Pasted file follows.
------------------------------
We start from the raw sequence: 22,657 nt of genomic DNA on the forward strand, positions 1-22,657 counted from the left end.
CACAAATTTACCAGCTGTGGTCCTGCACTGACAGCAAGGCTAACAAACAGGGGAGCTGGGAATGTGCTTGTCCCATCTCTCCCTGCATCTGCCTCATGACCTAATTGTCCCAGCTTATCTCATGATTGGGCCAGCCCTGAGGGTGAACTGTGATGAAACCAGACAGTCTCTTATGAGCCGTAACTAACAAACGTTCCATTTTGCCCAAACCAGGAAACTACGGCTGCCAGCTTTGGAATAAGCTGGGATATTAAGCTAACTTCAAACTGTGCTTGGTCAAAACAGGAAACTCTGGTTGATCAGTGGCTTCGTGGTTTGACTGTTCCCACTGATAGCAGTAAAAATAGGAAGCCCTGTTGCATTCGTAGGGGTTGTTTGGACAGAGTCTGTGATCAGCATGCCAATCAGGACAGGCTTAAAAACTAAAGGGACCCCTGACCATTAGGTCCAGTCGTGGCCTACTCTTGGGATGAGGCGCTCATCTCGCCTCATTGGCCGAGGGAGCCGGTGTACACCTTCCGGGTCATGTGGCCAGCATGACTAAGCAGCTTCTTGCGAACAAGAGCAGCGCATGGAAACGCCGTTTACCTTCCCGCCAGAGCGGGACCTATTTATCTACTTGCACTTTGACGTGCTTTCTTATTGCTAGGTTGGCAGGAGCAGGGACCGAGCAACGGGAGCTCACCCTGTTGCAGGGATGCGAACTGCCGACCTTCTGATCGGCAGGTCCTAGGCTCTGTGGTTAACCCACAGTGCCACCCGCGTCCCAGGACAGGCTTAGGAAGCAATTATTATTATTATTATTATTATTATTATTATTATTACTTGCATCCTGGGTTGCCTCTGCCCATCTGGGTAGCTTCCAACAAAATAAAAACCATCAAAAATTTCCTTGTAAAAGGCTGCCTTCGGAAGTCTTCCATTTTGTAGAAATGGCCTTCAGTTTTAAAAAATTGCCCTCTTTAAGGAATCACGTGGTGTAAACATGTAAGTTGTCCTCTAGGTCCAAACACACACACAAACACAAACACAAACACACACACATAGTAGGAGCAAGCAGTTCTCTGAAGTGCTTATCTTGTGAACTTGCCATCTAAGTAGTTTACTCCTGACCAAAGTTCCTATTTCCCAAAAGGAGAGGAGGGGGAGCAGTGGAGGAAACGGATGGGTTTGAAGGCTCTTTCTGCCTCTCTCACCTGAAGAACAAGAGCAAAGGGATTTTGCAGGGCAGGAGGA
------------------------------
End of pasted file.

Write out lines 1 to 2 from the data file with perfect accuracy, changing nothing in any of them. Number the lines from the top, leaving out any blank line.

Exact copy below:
We start from the raw sequence: 22,657 nt of genomic DNA on the forward strand, positions 1-22,657 counted from the left end.
CACAAATTTACCAGCTGTGGTCCTGCACTGACAGCAAGGCTAACAAACAGGGGAGCTGGGAATGTGCTTGTCCCATCTCTCCCTGCATCTGCCTCATGACCTAATTGTCCCAGCTTATCTCATGATTGGGCCAGCCCTGAGGGTGAACTGTGATGAAACCAGACAGTCTCTTATGAGCCGTAACTAACAAACGTTCCATTTTGCCCAAACCAGGAAACTACGGCTGCCAGCTTTGGAATAAGCTGGGATATTAAGCTAACTTCAAACTGTGCTTGGTCAAAACAGGAAACTCTGGTTGATCAGTGGCTTCGTGGTTTGACTGTTCCCACTGATAGCAGTAAAAATAGGAAGCCCTGTTGCATTCGTAGGGGTTGTTTGGACAGAGTCTGTGATCAGCATGCCAATCAGGACAGGCTTAAAAACTAAAGGGACCCCTGACCATTAGGTCCAGTCGTGGCCTACTCTTGGGATGAGGCGCTCATCTCGCCTCATTGGCCGAGGGAGCCGGTGTACACCTTCCGGGTCATGTGGCCAGCATGACTAAGCAGCTTCTTGCGAACAAGAGCAGCGCATGGAAACGCCGTTTACCTTCCCGCCAGAGCGGGACCTATTTATCTACTTGCACTTTGACGTGCTTTCTTATTGCTAGGTTGGCAGGAGCAGGGACCGAGCAACGGGAGCTCACCCTGTTGCAGGGATGCGAACTGCCGACCTTCTGATCGGCAGGTCCTAGGCTCTGTGGTTAACCCACAGTGCCACCCGCGTCCCAGGACAGGCTTAGGAAGCAATTATTATTATTATTATTATTATTATTATTATTATTACTTGCATCCTGGGTTGCCTCTGCCCATCTGGGTAGCTTCCAACAAAATAAAAACCATCAAAAATTTCCTTGTAAAAGGCTGCCTTCGGAAGTCTTCCATTTTGTAGAAATGGCCTTCAGTTTTAAAAAATTGCCCTCTTTAAGGAATCACGTGGTGTAAACATGTAAGTTGTCCTCTAGGTCCAAACACACACACAAACACAAACACAAACACACACACATAGTAGGAGCAAGCAGTTCTCTGAAGTGCTTATCTTGTGAACTTGCCATCTAAGTAGTTTACTCCTGACCAAAGTTCCTATTTCCCAAAAGGAGAGGAGGGGGAGCAGTGGAGGAAACGGATGGGTTTGAAGGCTCTTTCTGCCTCTCTCACCTGAAGAACAAGAGCAAAGGGATTTTGCAGGGCAGGAGGA